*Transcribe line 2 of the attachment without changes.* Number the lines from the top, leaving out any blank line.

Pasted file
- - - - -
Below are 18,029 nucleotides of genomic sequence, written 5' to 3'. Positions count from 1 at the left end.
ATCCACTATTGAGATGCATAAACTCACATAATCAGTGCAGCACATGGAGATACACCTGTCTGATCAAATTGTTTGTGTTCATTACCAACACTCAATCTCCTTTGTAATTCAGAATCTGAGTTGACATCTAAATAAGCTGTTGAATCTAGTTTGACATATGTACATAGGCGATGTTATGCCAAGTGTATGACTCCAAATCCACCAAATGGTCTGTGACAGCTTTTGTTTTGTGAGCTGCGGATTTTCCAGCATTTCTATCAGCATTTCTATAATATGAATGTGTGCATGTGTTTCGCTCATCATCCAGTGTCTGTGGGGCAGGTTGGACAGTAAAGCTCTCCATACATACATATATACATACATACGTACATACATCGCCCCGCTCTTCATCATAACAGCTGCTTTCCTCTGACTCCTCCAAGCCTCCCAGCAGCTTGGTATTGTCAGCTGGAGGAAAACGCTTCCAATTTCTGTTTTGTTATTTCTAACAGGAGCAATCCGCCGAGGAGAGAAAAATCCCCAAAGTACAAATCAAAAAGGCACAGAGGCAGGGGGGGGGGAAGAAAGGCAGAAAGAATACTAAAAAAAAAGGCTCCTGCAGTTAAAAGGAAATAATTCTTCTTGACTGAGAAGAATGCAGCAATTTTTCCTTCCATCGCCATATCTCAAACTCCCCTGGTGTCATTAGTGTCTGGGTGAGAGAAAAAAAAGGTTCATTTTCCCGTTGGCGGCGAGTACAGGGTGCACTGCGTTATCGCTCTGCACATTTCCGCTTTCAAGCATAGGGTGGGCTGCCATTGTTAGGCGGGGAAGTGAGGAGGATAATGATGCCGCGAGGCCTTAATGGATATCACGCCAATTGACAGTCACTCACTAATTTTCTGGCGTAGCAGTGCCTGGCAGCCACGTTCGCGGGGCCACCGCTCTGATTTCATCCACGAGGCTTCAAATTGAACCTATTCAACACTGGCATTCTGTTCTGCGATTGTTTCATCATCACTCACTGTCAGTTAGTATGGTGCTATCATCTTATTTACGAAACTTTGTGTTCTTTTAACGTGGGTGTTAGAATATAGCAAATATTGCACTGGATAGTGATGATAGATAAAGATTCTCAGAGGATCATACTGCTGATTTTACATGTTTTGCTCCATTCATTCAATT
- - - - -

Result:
ATCCACTATTGAGATGCATAAACTCACATAATCAGTGCAGCACATGGAGATACACCTGTCTGATCAAATTGTTTGTGTTCATTACCAACACTCAATCTCCTTTGTAATTCAGAATCTGAGTTGACATCTAAATAAGCTGTTGAATCTAGTTTGACATATGTACATAGGCGATGTTATGCCAAGTGTATGACTCCAAATCCACCAAATGGTCTGTGACAGCTTTTGTTTTGTGAGCTGCGGATTTTCCAGCATTTCTATCAGCATTTCTATAATATGAATGTGTGCATGTGTTTCGCTCATCATCCAGTGTCTGTGGGGCAGGTTGGACAGTAAAGCTCTCCATACATACATATATACATACATACGTACATACATCGCCCCGCTCTTCATCATAACAGCTGCTTTCCTCTGACTCCTCCAAGCCTCCCAGCAGCTTGGTATTGTCAGCTGGAGGAAAACGCTTCCAATTTCTGTTTTGTTATTTCTAACAGGAGCAATCCGCCGAGGAGAGAAAAATCCCCAAAGTACAAATCAAAAAGGCACAGAGGCAGGGGGGGGGGAAGAAAGGCAGAAAGAATACTAAAAAAAAAGGCTCCTGCAGTTAAAAGGAAATAATTCTTCTTGACTGAGAAGAATGCAGCAATTTTTCCTTCCATCGCCATATCTCAAACTCCCCTGGTGTCATTAGTGTCTGGGTGAGAGAAAAAAAAGGTTCATTTTCCCGTTGGCGGCGAGTACAGGGTGCACTGCGTTATCGCTCTGCACATTTCCGCTTTCAAGCATAGGGTGGGCTGCCATTGTTAGGCGGGGAAGTGAGGAGGATAATGATGCCGCGAGGCCTTAATGGATATCACGCCAATTGACAGTCACTCACTAATTTTCTGGCGTAGCAGTGCCTGGCAGCCACGTTCGCGGGGCCACCGCTCTGATTTCATCCACGAGGCTTCAAATTGAACCTATTCAACACTGGCATTCTGTTCTGCGATTGTTTCATCATCACTCACTGTCAGTTAGTATGGTGCTATCATCTTATTTACGAAACTTTGTGTTCTTTTAACGTGGGTGTTAGAATATAGCAAATATTGCACTGGATAGTGATGATAGATAAAGATTCTCAGAGGATCATACTGCTGATTTTACATGTTTTGCTCCATTCATTCAATT